Forty Years Of x86
Compared to the 16-bit 8086, Intel's Core i7-8086K represents a quantum leap in technology. Whereas a modern CPU can spend four years in the design process, Intel brought its 8086 to market in just 18 months. Stephen Morse, then 36 years old, was the lead architect. The 8086 was originally designed to be a filler product before Intel released the 8800, but Morse designed it to be the first in a line of chips that shared a common architecture to ensure forward compatibility.
|Product||Intel 8086||Core i7-8086K||Core i7-8700K|
|Release Date||June 8, 1978||June 8, 2018||October 5, 2017|
|TDP||1W (power draw)||95W||95W|
|Cores / Threads||1 / 1||6 / 12||6 / 12|
|Frequency Base / Boost||5 - 10 MHz (0.005 GHz)||4.0 / 5.0 GHz||3.7 / 4.7 GHz|
|Transistors||29,000||~3 billion||~3 billion|
|Manufacturing Process||nMOS/HMOS 3 micron (3000nm)||CMOS 14nm++||CMOS 14nm++|
|Lithography||G-Line (Mercury Arc Lamps) 436nm Wavelength||Argon Fluoride Excismer Laser, 193nm Wavelength||Argon Fluoride Excismer Laser, 193nm Wavelength|
|Minimum Feature Size||3.2 Microns (3200nm)||8nm||8nm|
|Wafer Diameter||4 inches||12 inches||12 inches|
|Memory Bus Speed||4.77 MHz||2966 MHz||2966 MHz|
|Integrated Graphics||None||UHD Graphics 630||UHD Graphics 630|
|Socket||40-pin||LGA 1151v2||LGA 1151v2|
|Price||$86.65 (1978) $330 adjusted for inflation||$425||$359|
And thus, the x86 instruction set architecture was born. Over the course of 40 years, Intel continually enhanced the x86 ISA, adding more than 3500 new instructions like MMX, SSE, TSX, and three flavors of AVX, among many others. Amazingly, the 64-bit Core i7-8086K is capable of running original 16-bit 8086 code. That's a testament to the x86 instruction set's longevity.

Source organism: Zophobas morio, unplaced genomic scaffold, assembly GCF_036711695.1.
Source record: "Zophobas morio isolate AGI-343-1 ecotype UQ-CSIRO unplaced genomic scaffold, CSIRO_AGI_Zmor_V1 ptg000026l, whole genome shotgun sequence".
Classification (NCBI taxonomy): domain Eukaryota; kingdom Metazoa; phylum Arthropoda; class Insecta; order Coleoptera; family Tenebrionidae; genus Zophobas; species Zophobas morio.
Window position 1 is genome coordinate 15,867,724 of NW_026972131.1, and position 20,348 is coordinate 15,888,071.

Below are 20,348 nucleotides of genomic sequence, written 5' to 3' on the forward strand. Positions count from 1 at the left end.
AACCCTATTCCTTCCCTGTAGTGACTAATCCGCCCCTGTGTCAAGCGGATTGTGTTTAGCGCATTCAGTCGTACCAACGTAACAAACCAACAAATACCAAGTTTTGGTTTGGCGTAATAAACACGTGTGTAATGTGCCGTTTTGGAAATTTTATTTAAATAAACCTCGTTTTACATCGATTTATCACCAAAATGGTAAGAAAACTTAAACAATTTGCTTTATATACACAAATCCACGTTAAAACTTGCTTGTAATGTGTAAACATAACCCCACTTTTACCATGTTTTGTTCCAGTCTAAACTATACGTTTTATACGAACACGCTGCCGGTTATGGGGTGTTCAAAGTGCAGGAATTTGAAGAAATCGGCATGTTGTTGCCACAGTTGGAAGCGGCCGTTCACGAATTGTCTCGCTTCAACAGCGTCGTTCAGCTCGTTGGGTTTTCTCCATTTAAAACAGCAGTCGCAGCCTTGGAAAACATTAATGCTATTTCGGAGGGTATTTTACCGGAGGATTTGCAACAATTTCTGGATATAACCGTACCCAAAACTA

The original 8086 was fabbed on a 3200nm nMOS process using mercury arc lamps. Meanwhile, 40 years later, Intel is on its third-gen 14nm CMOS process that's manufactured with argon fluoride exerciser lasers.
Transistor measurements are no longer based strictly on feature sizes, but we can derive some basic comparative metrics. Die sizes have increased from the 8086's 33mm2 to the -8086K's 149mm2, and transistor counts are up from 29,000 to ~3,000,000,000 per processor, respectively. That means the original 8086 featured 879 transistors per square millimeter, while Core i7-8086K comes with 20,134,228 transistors per square millimeter for an astounding 22,905x density increase.
Interfaces have also changed as Intel added more cores, cache, new buses, expanded memory support, and on-die graphics. The original 8086 dropped into a 40-pin quasi-PGA interface, whereas the eighth-generation Core processors employ an LGA 1151v2 socket that boasts 1151 pins. If we widen the scope to Intel's 28-core enterprise behemoths, some interfaces pack a whopping 4637 pins.
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-No bundled cooler
You're saying that if Intel paired their little aluminum heatsink with this CPU you would have been more satisfied with this product?
I've never heard of this silicon lottery place before. That's neat stuff.
- We doing something for the 40th anniversary? -> Yes.
- What do we sell for the 40th anniversary? -> A re-branded 8700K.
- What do we include to make it more expensive? -> A letter from the CEO we most definitely won't be firing in the upcoming weeks! And a weird bottle with coffee beans in it (it seems?).
- Do we bother in making it special (metal solder, bundled CLC, etc...) or just pick a couple golden sample 8700Ks? -> Don't bother, shrinks our profit; we don't care about the anniversary or making this special, really.
Too much cynical thought process there?
I thought Intel CPUs usually come with a 3 year warranty?
think you missed how it went. they did a drawing to give away a bunch of these chips but they also made the rest available for purchase through the normal routs. no lottery there, just have to be quick on the draw and buy one before they sell out. Tom's bought thier's the same way any of us could have since intel did not send out press samples of it. it's a valid product for sale like any other they review.
Yeah I noticed that too. Intel hasn't been bundling coolers with its' high end CPUs since the X79 days. I honestly wouldn't count this as a hit against it.